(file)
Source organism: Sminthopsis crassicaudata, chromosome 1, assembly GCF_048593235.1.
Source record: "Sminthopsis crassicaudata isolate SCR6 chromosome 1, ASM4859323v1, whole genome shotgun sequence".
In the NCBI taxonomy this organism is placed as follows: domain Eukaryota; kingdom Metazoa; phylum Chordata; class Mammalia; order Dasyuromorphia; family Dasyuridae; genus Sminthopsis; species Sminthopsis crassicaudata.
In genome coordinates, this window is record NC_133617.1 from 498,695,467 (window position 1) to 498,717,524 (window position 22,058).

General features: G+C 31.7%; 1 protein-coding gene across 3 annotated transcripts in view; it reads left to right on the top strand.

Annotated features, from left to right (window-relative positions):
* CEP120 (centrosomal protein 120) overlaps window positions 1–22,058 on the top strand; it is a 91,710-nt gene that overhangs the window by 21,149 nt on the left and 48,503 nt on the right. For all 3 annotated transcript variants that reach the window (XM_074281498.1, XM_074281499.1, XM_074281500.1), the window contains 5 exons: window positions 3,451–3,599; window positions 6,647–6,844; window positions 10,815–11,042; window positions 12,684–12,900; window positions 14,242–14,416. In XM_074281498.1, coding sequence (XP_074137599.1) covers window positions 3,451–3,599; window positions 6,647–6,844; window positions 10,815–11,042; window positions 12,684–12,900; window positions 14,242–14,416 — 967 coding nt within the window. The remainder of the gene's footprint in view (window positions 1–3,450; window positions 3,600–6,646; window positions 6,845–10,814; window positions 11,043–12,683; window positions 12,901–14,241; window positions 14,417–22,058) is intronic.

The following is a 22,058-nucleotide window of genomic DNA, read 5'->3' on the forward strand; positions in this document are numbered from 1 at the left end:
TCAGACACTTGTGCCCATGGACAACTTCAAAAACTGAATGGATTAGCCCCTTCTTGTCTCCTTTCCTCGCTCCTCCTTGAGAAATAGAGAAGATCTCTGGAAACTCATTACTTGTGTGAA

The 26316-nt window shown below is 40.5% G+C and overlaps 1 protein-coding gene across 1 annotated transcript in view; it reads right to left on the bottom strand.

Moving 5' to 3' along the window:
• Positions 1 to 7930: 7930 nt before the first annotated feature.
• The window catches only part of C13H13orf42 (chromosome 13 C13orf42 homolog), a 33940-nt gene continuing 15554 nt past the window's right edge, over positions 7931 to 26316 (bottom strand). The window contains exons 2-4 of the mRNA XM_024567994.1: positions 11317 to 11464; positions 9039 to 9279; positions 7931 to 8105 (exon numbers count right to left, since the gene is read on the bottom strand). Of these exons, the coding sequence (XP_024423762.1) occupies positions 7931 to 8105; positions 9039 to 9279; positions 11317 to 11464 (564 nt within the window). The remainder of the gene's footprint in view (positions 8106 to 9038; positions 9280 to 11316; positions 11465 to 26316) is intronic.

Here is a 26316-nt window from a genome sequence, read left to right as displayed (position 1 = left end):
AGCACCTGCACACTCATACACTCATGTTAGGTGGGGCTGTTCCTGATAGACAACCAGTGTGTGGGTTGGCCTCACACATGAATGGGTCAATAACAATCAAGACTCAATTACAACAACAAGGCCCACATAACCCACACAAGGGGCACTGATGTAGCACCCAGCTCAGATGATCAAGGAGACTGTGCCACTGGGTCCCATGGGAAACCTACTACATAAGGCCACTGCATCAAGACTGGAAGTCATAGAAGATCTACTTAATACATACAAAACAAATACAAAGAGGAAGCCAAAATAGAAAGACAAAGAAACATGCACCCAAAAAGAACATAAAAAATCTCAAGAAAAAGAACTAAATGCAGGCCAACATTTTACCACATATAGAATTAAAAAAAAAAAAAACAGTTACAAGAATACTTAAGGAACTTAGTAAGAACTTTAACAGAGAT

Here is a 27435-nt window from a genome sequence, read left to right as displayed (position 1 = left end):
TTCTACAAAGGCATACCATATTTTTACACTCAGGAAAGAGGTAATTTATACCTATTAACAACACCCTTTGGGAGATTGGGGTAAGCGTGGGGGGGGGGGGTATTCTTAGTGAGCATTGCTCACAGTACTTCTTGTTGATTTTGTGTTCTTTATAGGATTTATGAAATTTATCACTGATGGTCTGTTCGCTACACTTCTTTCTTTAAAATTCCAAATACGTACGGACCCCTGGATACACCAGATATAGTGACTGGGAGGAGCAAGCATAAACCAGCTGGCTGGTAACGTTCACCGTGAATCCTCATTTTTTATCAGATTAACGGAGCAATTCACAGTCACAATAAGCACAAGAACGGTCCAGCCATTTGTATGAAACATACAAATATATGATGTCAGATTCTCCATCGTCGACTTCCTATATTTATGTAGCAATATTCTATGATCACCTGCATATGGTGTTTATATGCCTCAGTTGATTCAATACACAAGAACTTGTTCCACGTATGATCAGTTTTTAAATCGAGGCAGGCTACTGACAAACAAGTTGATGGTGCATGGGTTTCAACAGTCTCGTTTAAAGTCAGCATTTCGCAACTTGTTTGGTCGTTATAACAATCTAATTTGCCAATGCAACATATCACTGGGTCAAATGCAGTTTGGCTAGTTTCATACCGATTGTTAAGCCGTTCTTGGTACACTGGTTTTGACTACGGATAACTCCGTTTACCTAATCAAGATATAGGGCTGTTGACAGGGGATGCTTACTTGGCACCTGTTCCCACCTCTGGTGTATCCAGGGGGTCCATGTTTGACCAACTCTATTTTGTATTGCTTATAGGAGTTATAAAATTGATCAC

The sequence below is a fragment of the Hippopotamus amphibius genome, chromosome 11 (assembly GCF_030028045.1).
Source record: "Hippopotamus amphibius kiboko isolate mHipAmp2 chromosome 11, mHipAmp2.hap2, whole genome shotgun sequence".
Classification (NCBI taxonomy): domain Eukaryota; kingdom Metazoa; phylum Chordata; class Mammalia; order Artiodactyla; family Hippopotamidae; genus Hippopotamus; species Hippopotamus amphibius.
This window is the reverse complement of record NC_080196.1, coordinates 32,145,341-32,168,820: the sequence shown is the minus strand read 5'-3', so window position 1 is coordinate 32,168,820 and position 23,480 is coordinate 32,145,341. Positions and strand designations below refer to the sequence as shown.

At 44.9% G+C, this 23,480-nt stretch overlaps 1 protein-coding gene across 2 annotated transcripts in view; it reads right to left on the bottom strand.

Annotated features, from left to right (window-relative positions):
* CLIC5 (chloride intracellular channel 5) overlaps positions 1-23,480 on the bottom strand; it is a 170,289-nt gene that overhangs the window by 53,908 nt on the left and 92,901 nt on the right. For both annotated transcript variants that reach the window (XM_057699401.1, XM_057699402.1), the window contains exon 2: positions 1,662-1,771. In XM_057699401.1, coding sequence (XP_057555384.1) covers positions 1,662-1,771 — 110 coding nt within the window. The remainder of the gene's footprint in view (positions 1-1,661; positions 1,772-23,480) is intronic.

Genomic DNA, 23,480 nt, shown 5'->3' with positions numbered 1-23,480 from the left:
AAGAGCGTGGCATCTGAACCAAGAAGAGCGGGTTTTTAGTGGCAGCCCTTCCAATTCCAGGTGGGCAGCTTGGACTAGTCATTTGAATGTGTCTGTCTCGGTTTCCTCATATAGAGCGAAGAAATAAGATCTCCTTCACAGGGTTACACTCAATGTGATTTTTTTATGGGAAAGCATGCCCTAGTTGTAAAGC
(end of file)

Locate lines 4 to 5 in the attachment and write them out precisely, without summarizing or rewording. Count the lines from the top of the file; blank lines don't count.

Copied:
In genome coordinates, this window is record NC_133617.1 from 498,695,467 (window position 1) to 498,717,524 (window position 22,058).

General features: G+C 31.7%; 1 protein-coding gene across 3 annotated transcripts in view; it reads left to right on the top strand.